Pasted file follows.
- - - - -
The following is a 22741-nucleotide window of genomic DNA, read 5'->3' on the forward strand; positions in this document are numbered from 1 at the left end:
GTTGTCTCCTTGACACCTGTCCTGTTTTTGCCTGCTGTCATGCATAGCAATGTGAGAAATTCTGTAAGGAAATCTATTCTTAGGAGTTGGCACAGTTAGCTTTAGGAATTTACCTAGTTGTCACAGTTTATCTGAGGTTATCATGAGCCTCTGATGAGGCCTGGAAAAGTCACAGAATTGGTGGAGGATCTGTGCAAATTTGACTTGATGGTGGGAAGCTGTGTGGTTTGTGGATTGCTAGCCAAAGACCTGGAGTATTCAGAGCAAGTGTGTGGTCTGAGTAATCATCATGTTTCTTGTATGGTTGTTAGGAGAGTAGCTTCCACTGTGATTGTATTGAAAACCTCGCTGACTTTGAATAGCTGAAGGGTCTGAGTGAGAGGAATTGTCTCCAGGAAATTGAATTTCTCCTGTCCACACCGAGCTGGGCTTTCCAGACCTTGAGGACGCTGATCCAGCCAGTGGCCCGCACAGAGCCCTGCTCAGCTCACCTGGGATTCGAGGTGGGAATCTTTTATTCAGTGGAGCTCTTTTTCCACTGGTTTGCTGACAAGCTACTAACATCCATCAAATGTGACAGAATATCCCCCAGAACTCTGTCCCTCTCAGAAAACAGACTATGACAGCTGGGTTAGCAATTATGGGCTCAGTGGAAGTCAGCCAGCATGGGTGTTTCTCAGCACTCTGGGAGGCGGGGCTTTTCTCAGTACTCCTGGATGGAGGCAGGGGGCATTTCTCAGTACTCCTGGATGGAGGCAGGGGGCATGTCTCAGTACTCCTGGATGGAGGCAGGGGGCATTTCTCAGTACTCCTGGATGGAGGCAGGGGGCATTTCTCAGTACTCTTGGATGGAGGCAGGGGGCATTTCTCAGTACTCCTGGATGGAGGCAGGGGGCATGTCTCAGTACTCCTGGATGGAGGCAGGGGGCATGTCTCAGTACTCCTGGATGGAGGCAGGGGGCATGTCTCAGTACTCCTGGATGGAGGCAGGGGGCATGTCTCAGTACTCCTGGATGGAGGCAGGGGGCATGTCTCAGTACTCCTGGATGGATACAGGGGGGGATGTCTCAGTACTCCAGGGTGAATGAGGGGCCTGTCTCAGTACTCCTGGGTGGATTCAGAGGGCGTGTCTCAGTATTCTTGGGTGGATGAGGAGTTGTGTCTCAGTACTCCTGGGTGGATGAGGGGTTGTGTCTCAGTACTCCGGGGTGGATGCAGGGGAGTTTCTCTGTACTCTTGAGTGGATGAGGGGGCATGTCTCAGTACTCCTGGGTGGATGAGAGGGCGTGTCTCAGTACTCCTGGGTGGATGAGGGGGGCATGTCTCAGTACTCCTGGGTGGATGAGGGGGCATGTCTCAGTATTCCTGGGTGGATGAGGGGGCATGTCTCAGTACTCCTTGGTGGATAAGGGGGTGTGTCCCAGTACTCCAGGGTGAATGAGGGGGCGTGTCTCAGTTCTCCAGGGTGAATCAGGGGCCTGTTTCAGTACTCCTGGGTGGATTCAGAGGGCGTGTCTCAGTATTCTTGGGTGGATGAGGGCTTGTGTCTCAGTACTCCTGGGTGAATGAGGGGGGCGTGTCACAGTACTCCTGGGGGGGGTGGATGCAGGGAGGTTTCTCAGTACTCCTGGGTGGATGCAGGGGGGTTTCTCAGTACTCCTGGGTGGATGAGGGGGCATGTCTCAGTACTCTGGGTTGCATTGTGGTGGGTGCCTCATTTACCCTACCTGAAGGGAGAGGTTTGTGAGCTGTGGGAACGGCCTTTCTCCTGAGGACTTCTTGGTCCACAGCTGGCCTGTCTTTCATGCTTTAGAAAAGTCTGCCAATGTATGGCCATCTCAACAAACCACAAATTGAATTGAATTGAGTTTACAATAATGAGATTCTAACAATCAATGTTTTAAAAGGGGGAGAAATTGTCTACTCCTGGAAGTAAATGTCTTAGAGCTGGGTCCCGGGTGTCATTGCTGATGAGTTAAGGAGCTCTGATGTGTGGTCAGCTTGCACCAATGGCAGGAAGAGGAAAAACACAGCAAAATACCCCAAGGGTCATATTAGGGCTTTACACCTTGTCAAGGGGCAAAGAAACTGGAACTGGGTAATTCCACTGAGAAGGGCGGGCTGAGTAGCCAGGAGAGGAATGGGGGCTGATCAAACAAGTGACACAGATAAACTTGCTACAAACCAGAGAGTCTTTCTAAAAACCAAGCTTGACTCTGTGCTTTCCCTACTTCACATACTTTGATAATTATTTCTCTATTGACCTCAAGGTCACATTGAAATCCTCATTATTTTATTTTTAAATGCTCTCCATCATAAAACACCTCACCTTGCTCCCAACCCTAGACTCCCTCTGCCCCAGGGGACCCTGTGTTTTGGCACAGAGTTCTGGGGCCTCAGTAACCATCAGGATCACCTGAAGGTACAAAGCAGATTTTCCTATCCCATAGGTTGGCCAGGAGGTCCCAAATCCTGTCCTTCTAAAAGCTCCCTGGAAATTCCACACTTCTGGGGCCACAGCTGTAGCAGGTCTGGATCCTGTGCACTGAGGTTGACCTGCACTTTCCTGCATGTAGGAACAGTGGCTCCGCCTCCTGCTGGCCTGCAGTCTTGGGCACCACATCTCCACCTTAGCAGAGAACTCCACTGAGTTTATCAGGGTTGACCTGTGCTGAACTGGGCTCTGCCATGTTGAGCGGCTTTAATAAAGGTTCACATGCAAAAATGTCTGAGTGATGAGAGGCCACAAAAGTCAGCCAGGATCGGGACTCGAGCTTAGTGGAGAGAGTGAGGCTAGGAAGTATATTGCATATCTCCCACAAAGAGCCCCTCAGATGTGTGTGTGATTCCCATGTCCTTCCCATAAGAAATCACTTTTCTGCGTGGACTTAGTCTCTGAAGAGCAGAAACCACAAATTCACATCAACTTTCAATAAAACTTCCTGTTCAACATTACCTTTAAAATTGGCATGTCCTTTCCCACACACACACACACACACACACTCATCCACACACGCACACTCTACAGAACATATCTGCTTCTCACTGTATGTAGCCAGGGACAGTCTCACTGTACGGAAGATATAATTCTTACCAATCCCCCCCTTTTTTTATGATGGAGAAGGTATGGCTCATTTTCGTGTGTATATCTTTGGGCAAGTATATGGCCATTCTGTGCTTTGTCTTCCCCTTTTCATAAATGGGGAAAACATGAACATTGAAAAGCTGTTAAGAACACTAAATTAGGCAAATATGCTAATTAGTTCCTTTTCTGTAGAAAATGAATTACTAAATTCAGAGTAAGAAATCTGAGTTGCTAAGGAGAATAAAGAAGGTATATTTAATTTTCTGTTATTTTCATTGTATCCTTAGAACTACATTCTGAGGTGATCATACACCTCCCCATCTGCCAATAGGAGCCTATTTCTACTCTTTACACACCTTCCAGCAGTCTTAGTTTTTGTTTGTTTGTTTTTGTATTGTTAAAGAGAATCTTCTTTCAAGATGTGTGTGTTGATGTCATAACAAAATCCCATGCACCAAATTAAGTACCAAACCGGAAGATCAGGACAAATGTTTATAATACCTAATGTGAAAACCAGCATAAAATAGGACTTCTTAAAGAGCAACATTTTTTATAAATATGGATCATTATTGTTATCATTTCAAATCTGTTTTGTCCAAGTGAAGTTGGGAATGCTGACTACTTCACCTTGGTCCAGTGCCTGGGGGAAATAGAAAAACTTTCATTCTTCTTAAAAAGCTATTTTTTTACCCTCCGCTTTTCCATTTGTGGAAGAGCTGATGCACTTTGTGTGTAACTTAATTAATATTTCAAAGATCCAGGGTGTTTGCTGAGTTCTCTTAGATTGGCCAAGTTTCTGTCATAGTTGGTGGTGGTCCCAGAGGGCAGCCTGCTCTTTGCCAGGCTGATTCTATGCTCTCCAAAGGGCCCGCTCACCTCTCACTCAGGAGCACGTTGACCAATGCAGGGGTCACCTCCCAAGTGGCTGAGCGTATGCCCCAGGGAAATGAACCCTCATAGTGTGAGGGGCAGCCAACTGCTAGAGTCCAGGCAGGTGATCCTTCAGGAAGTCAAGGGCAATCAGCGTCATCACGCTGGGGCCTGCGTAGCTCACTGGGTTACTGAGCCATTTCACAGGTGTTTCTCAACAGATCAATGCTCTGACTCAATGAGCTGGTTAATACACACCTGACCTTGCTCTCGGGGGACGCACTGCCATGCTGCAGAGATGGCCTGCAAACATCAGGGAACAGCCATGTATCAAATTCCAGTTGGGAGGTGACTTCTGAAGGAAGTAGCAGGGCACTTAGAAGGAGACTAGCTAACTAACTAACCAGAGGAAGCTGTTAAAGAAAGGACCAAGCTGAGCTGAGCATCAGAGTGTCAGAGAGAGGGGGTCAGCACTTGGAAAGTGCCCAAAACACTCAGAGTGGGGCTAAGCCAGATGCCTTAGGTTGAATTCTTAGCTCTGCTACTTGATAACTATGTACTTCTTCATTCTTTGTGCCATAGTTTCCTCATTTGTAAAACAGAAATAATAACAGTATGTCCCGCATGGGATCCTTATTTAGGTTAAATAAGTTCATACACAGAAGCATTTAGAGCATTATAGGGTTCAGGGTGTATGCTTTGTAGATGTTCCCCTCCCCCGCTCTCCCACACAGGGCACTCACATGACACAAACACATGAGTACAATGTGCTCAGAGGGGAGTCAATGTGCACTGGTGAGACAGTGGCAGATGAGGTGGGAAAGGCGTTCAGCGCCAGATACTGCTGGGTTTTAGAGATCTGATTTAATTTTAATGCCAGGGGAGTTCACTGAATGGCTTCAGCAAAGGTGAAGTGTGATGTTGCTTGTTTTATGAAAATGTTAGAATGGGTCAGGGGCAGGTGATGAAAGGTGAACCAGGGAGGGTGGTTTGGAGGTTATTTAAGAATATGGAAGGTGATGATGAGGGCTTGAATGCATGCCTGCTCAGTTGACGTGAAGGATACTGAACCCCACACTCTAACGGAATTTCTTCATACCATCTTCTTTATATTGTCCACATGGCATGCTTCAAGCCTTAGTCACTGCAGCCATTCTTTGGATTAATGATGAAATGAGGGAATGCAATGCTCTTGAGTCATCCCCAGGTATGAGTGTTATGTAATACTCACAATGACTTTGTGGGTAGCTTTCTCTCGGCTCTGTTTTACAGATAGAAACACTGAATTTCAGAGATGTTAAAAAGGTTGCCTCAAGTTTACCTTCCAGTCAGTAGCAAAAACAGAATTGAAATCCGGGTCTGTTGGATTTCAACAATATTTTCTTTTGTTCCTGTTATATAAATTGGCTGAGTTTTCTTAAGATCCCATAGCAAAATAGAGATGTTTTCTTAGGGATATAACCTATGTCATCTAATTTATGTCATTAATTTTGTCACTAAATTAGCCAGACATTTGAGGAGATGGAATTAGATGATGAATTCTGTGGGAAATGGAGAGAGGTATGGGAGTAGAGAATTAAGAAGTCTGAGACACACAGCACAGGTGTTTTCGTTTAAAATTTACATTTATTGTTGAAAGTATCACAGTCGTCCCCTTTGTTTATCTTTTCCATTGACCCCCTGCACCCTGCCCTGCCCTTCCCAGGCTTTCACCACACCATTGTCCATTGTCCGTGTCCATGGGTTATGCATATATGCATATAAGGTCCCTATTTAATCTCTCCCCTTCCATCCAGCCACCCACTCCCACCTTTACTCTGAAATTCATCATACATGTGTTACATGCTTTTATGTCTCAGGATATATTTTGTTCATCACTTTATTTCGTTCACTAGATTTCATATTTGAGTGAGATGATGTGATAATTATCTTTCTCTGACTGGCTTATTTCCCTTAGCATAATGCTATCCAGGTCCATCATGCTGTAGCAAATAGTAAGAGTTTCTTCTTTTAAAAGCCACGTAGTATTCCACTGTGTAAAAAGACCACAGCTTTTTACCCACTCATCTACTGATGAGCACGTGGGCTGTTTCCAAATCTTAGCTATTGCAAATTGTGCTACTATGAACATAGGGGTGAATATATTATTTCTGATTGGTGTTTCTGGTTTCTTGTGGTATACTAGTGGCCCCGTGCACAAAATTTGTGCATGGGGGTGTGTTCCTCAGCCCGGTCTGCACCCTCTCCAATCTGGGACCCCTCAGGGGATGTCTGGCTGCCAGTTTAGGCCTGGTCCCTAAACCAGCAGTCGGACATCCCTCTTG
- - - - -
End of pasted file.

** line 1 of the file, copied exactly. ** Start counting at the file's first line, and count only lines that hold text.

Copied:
The following is a 22741-nucleotide window of genomic DNA, read 5'->3' on the forward strand; positions in this document are numbered from 1 at the left end: